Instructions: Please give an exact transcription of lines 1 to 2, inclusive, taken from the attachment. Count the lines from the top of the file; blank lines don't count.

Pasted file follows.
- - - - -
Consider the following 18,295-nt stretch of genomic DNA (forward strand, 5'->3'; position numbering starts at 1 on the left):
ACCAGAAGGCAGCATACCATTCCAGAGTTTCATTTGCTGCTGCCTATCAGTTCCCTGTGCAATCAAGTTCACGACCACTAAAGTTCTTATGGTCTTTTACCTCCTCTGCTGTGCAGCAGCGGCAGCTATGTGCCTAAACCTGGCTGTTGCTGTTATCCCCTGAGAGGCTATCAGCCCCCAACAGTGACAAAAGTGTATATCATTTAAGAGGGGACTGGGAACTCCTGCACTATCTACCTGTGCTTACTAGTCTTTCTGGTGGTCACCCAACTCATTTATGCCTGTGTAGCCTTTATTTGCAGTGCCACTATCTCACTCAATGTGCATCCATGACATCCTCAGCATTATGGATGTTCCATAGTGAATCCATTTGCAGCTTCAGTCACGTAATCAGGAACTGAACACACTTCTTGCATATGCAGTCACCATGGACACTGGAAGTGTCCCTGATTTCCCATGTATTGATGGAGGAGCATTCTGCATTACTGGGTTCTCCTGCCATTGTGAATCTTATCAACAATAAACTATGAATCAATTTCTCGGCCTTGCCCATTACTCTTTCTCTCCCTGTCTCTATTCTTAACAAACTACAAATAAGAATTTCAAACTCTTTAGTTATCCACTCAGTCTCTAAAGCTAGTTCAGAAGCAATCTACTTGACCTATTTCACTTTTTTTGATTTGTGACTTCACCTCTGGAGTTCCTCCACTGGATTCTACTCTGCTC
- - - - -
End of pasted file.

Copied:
Consider the following 18,295-nt stretch of genomic DNA (forward strand, 5'->3'; position numbering starts at 1 on the left):
ACCAGAAGGCAGCATACCATTCCAGAGTTTCATTTGCTGCTGCCTATCAGTTCCCTGTGCAATCAAGTTCACGACCACTAAAGTTCTTATGGTCTTTTACCTCCTCTGCTGTGCAGCAGCGGCAGCTATGTGCCTAAACCTGGCTGTTGCTGTTATCCCCTGAGAGGCTATCAGCCCCCAACAGTGACAAAAGTGTATATCATTTAAGAGGGGACTGGGAACTCCTGCACTATCTACCTGTGCTTACTAGTCTTTCTGGTGGTCACCCAACTCATTTATGCCTGTGTAGCCTTTATTTGCAGTGCCACTATCTCACTCAATGTGCATCCATGACATCCTCAGCATTATGGATGTTCCATAGTGAATCCATTTGCAGCTTCAGTCACGTAATCAGGAACTGAACACACTTCTTGCATATGCAGTCACCATGGACACTGGAAGTGTCCCTGATTTCCCATGTATTGATGGAGGAGCATTCTGCATTACTGGGTTCTCCTGCCATTGTGAATCTTATCAACAATAAACTATGAATCAATTTCTCGGCCTTGCCCATTACTCTTTCTCTCCCTGTCTCTATTCTTAACAAACTACAAATAAGAATTTCAAACTCTTTAGTTATCCACTCAGTCTCTAAAGCTAGTTCAGAAGCAATCTACTTGACCTATTTCACTTTTTTTGATTTGTGACTTCACCTCTGGAGTTCCTCCACTGGATTCTACTCTGCTC